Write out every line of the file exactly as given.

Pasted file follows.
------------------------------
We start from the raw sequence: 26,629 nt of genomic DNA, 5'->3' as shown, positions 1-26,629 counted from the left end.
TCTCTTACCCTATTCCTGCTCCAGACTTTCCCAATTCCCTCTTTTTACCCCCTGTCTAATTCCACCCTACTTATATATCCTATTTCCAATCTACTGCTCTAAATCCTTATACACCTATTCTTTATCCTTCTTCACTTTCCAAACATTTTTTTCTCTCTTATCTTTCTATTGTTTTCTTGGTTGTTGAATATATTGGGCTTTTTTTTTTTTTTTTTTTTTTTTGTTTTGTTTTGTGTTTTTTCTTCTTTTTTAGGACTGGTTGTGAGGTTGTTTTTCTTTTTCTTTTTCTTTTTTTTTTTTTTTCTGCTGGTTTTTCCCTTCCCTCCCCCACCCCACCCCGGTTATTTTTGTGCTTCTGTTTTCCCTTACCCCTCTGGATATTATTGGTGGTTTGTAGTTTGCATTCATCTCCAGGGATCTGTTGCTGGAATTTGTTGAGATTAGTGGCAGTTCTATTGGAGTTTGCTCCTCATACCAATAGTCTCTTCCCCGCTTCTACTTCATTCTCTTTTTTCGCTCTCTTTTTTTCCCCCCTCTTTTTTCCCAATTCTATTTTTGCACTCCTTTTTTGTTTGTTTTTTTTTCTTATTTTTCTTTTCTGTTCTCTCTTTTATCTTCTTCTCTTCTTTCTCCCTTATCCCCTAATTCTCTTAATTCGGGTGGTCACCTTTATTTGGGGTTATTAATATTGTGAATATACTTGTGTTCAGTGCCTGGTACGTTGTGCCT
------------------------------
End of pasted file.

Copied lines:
We start from the raw sequence: 26,629 nt of genomic DNA, 5'->3' as shown, positions 1-26,629 counted from the left end.
TCTCTTACCCTATTCCTGCTCCAGACTTTCCCAATTCCCTCTTTTTACCCCCTGTCTAATTCCACCCTACTTATATATCCTATTTCCAATCTACTGCTCTAAATCCTTATACACCTATTCTTTATCCTTCTTCACTTTCCAAACATTTTTTTCTCTCTTATCTTTCTATTGTTTTCTTGGTTGTTGAATATATTGGGCTTTTTTTTTTTTTTTTTTTTTTTTGTTTTGTTTTGTGTTTTTTCTTCTTTTTTAGGACTGGTTGTGAGGTTGTTTTTCTTTTTCTTTTTCTTTTTTTTTTTTTTTCTGCTGGTTTTTCCCTTCCCTCCCCCACCCCACCCCGGTTATTTTTGTGCTTCTGTTTTCCCTTACCCCTCTGGATATTATTGGTGGTTTGTAGTTTGCATTCATCTCCAGGGATCTGTTGCTGGAATTTGTTGAGATTAGTGGCAGTTCTATTGGAGTTTGCTCCTCATACCAATAGTCTCTTCCCCGCTTCTACTTCATTCTCTTTTTTCGCTCTCTTTTTTTCCCCCCTCTTTTTTCCCAATTCTATTTTTGCACTCCTTTTTTGTTTGTTTTTTTTTCTTATTTTTCTTTTCTGTTCTCTCTTTTATCTTCTTCTCTTCTTTCTCCCTTATCCCCTAATTCTCTTAATTCGGGTGGTCACCTTTATTTGGGGTTATTAATATTGTGAATATACTTGTGTTCAGTGCCTGGTACGTTGTGCCT